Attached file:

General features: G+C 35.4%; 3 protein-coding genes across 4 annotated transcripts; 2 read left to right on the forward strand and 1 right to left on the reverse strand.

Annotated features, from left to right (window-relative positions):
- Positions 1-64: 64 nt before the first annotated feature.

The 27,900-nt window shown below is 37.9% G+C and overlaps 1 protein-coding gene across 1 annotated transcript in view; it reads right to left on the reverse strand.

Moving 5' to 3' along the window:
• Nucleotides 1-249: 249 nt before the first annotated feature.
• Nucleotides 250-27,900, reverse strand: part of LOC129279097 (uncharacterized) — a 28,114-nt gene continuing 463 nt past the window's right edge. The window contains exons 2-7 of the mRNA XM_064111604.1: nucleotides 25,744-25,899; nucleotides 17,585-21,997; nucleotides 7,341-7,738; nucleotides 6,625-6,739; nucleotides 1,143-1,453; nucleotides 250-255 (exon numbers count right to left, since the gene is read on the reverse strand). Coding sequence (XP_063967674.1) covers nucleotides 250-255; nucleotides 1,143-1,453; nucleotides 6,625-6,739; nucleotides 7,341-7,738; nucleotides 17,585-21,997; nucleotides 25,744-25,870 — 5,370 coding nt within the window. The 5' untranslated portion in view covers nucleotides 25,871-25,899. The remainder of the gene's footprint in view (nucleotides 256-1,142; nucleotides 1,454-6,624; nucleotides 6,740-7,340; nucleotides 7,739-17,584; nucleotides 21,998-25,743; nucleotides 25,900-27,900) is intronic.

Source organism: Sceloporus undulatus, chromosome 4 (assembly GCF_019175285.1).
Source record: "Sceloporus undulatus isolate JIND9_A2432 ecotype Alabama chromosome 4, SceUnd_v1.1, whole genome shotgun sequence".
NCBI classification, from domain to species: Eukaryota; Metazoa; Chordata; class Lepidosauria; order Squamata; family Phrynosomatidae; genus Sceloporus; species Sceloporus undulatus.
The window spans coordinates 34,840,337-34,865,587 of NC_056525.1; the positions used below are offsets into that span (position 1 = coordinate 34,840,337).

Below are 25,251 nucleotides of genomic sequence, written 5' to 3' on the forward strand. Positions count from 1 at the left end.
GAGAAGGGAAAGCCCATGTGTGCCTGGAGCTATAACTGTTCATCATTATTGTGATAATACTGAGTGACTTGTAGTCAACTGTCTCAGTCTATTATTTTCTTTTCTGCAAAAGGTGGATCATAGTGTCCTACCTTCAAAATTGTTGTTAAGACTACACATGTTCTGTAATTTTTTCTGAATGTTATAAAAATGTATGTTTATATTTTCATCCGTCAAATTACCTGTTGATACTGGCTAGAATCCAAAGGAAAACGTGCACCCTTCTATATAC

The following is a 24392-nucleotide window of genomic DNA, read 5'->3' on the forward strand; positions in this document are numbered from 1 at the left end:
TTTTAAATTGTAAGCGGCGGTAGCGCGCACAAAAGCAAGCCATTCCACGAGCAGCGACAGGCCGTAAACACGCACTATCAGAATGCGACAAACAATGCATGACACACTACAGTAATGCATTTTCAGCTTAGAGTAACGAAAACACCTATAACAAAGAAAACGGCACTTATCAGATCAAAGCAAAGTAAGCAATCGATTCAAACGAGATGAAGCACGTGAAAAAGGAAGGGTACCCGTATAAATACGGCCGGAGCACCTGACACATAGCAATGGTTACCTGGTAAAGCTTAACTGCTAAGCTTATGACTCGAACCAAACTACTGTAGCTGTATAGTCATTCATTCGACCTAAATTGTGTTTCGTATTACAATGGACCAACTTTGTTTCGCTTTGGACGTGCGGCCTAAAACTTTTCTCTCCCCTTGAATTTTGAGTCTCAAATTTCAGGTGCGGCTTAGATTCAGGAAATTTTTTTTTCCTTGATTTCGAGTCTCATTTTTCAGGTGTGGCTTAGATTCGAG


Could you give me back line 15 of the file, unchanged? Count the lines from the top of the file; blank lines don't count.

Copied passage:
TTTTAAATTGTAAGCGGCGGTAGCGCGCACAAAAGCAAGCCATTCCACGAGCAGCGACAGGCCGTAAACACGCACTATCAGAATGCGACAAACAATGCATGACACACTACAGTAATGCATTTTCAGCTTAGAGTAACGAAAACACCTATAACAAAGAAAACGGCACTTATCAGATCAAAGCAAAGTAAGCAATCGATTCAAACGAGATGAAGCACGTGAAAAAGGAAGGGTACCCGTATAAATACGGCCGGAGCACCTGACACATAGCAATGGTTACCTGGTAAAGCTTAACTGCTAAGCTTATGACTCGAACCAAACTACTGTAGCTGTATAGTCATTCATTCGACCTAAATTGTGTTTCGTATTACAATGGACCAACTTTGTTTCGCTTTGGACGTGCGGCCTAAAACTTTTCTCTCCCCTTGAATTTTGAGTCTCAAATTTCAGGTGCGGCTTAGATTCAGGAAATTTTTTTTTCCTTGATTTCGAGTCTCATTTTTCAGGTGTGGCTTAGATTCGAG